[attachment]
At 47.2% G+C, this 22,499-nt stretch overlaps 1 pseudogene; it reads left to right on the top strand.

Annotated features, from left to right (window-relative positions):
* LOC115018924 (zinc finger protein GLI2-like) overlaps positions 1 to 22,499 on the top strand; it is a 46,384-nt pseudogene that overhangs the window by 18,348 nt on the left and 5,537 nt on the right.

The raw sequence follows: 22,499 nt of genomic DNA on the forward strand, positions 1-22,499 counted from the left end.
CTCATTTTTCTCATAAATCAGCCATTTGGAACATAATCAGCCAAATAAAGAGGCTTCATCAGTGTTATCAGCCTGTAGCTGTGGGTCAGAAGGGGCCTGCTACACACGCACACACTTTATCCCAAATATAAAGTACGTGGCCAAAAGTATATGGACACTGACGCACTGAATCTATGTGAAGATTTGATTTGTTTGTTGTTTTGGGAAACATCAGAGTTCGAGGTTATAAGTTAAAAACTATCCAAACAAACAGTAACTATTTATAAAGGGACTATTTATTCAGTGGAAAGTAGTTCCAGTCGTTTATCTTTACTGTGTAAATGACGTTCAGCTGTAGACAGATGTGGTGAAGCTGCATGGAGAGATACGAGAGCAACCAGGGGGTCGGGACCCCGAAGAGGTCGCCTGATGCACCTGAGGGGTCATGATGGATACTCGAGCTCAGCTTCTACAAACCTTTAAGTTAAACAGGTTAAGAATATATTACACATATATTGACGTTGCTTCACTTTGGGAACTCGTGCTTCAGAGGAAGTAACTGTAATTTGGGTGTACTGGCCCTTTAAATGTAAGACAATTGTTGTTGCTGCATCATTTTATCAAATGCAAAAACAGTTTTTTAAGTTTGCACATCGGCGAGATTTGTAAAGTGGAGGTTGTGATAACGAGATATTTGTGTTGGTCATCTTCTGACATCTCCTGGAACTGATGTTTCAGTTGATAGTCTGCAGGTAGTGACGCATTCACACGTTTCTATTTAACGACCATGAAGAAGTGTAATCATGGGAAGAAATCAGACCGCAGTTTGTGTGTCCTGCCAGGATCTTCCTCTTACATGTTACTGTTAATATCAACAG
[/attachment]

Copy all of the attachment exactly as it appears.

At 47.2% G+C, this 22,499-nt stretch overlaps 1 pseudogene; it reads left to right on the top strand.

Annotated features, from left to right (window-relative positions):
* LOC115018924 (zinc finger protein GLI2-like) overlaps positions 1 to 22,499 on the top strand; it is a 46,384-nt pseudogene that overhangs the window by 18,348 nt on the left and 5,537 nt on the right.

The raw sequence follows: 22,499 nt of genomic DNA on the forward strand, positions 1-22,499 counted from the left end.
CTCATTTTTCTCATAAATCAGCCATTTGGAACATAATCAGCCAAATAAAGAGGCTTCATCAGTGTTATCAGCCTGTAGCTGTGGGTCAGAAGGGGCCTGCTACACACGCACACACTTTATCCCAAATATAAAGTACGTGGCCAAAAGTATATGGACACTGACGCACTGAATCTATGTGAAGATTTGATTTGTTTGTTGTTTTGGGAAACATCAGAGTTCGAGGTTATAAGTTAAAAACTATCCAAACAAACAGTAACTATTTATAAAGGGACTATTTATTCAGTGGAAAGTAGTTCCAGTCGTTTATCTTTACTGTGTAAATGACGTTCAGCTGTAGACAGATGTGGTGAAGCTGCATGGAGAGATACGAGAGCAACCAGGGGGTCGGGACCCCGAAGAGGTCGCCTGATGCACCTGAGGGGTCATGATGGATACTCGAGCTCAGCTTCTACAAACCTTTAAGTTAAACAGGTTAAGAATATATTACACATATATTGACGTTGCTTCACTTTGGGAACTCGTGCTTCAGAGGAAGTAACTGTAATTTGGGTGTACTGGCCCTTTAAATGTAAGACAATTGTTGTTGCTGCATCATTTTATCAAATGCAAAAACAGTTTTTTAAGTTTGCACATCGGCGAGATTTGTAAAGTGGAGGTTGTGATAACGAGATATTTGTGTTGGTCATCTTCTGACATCTCCTGGAACTGATGTTTCAGTTGATAGTCTGCAGGTAGTGACGCATTCACACGTTTCTATTTAACGACCATGAAGAAGTGTAATCATGGGAAGAAATCAGACCGCAGTTTGTGTGTCCTGCCAGGATCTTCCTCTTACATGTTACTGTTAATATCAACAG